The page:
Leder, Arie C. & Muller, Richard A. (eds.)
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The Reformed tradition is characterized by a rigorous commitment to theological formulation, yet it is equally known for its commitment to rooting its life and practice in the authority of God’s Word. While these two commitments are commonly acknowledged, the path from biblical interpretation to doctrinal formulation is often overlooked. Examining a diverse group of thinkers across the chronological and international spectrum of the Reformed tradition, this book demonstrates the depth and intricacies involved in the tasks of exegesis and dogmatic construction, the ways they intersect, and the effect it has on the church.
Table of Contents:
Preface - Richard A. Muller
Arie C. Leder is the Martin J. Wyngaarden Senior Professor in Old Testament Studies at Calvin Theological Seminary, Grand Rapids, Michigan, and Research Associate, University of the Free State, Bloemfontein, South Africa.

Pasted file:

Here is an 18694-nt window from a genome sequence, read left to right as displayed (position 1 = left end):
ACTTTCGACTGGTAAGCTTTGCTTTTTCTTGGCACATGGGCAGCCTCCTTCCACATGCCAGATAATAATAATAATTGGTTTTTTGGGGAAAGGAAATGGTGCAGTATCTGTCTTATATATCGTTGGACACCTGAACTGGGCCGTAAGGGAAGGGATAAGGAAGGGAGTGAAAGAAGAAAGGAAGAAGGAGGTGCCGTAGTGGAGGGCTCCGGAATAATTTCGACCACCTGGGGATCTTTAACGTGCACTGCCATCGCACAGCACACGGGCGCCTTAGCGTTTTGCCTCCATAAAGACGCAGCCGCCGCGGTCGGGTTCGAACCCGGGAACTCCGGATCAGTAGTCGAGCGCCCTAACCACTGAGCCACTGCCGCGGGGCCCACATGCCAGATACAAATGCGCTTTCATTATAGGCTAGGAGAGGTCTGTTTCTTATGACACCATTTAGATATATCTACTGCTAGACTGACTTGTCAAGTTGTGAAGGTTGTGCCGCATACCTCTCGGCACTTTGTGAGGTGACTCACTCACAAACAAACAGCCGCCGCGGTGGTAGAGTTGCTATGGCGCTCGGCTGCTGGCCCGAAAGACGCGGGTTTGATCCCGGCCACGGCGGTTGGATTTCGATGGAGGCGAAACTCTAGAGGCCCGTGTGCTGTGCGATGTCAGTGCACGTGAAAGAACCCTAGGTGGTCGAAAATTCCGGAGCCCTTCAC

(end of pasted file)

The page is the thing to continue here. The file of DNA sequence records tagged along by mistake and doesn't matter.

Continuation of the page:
Richard A. Muller is the P. J. Zondervan Professor of Historical Theology at Calvin Theological Seminary, Grand Rapids, Michigan.
“This Festschrift is a great exception to the rule that such volumes are often of little interest to any but the one being honored. On the contrary, here is a collection of scholarly essays with a clear focus that actually makes a significant contribution to our understanding of the ways in which theologians have connected exegesis and doctrinal formulation. Leder and Muller have put together a volume that not only honors a significant figure in Reformed theological education but also that increases our knowledge of the field.” — Carl R. Trueman, Paul Woolley Professor of Church History, Westminster Theological Seminary, Philadelphia
“Many are familiar with the precision and nuance that marks early modern Reformed theology, but few recognize that the same care and precision characterize the exegesis of the theologians of this period. This book sheds much-needed light upon the exegetical and theological labors of historic Reformed theology. Anyone—pastors, scholars, seminarians, and laymen—who wants to learn from the insight and wisdom of great Reformed exegetes and theologians should read this book. Arie Leder and Richard Muller should be commended for assembling an excellent collection of essays in honor of James A. De Jong, a collection that not only honors him but will be of great benefit to the church.” — J. V. Fesko, academic dean and professor of systematic and historical theology, Westminster Seminary California